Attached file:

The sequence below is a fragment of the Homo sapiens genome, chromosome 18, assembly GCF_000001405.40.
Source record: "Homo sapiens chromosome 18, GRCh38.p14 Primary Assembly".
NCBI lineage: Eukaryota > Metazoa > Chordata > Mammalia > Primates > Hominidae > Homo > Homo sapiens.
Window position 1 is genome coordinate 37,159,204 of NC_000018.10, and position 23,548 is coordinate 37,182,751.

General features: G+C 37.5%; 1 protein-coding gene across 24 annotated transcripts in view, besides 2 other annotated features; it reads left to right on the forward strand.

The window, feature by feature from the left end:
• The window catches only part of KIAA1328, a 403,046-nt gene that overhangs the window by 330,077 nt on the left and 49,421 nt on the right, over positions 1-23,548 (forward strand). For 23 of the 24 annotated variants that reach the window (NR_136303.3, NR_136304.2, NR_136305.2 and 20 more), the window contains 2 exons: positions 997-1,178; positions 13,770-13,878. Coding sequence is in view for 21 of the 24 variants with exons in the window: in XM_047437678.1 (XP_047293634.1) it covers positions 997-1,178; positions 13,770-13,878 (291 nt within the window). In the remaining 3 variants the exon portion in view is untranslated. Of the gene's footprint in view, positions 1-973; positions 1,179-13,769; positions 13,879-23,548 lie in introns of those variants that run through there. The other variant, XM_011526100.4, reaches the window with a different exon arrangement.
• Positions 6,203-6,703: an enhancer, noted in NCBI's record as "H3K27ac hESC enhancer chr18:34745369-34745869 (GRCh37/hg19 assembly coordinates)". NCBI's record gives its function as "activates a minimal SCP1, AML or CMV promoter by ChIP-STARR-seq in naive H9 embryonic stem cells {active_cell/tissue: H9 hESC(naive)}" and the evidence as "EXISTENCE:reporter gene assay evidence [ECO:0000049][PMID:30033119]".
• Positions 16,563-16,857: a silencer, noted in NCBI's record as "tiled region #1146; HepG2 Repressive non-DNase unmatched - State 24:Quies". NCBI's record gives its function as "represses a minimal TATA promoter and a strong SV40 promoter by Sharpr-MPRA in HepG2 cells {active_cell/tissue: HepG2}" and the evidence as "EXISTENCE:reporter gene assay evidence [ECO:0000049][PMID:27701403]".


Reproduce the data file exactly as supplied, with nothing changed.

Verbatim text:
The sequence below is a fragment of the Homo sapiens genome, chromosome 18, assembly GCF_000001405.40.
Source record: "Homo sapiens chromosome 18, GRCh38.p14 Primary Assembly".
NCBI lineage: Eukaryota > Metazoa > Chordata > Mammalia > Primates > Hominidae > Homo > Homo sapiens.
Window position 1 is genome coordinate 37,159,204 of NC_000018.10, and position 23,548 is coordinate 37,182,751.

General features: G+C 37.5%; 1 protein-coding gene across 24 annotated transcripts in view, besides 2 other annotated features; it reads left to right on the forward strand.

The window, feature by feature from the left end:
• The window catches only part of KIAA1328, a 403,046-nt gene that overhangs the window by 330,077 nt on the left and 49,421 nt on the right, over positions 1-23,548 (forward strand). For 23 of the 24 annotated variants that reach the window (NR_136303.3, NR_136304.2, NR_136305.2 and 20 more), the window contains 2 exons: positions 997-1,178; positions 13,770-13,878. Coding sequence is in view for 21 of the 24 variants with exons in the window: in XM_047437678.1 (XP_047293634.1) it covers positions 997-1,178; positions 13,770-13,878 (291 nt within the window). In the remaining 3 variants the exon portion in view is untranslated. Of the gene's footprint in view, positions 1-973; positions 1,179-13,769; positions 13,879-23,548 lie in introns of those variants that run through there. The other variant, XM_011526100.4, reaches the window with a different exon arrangement.
• Positions 6,203-6,703: an enhancer, noted in NCBI's record as "H3K27ac hESC enhancer chr18:34745369-34745869 (GRCh37/hg19 assembly coordinates)". NCBI's record gives its function as "activates a minimal SCP1, AML or CMV promoter by ChIP-STARR-seq in naive H9 embryonic stem cells {active_cell/tissue: H9 hESC(naive)}" and the evidence as "EXISTENCE:reporter gene assay evidence [ECO:0000049][PMID:30033119]".
• Positions 16,563-16,857: a silencer, noted in NCBI's record as "tiled region #1146; HepG2 Repressive non-DNase unmatched - State 24:Quies". NCBI's record gives its function as "represses a minimal TATA promoter and a strong SV40 promoter by Sharpr-MPRA in HepG2 cells {active_cell/tissue: HepG2}" and the evidence as "EXISTENCE:reporter gene assay evidence [ECO:0000049][PMID:27701403]".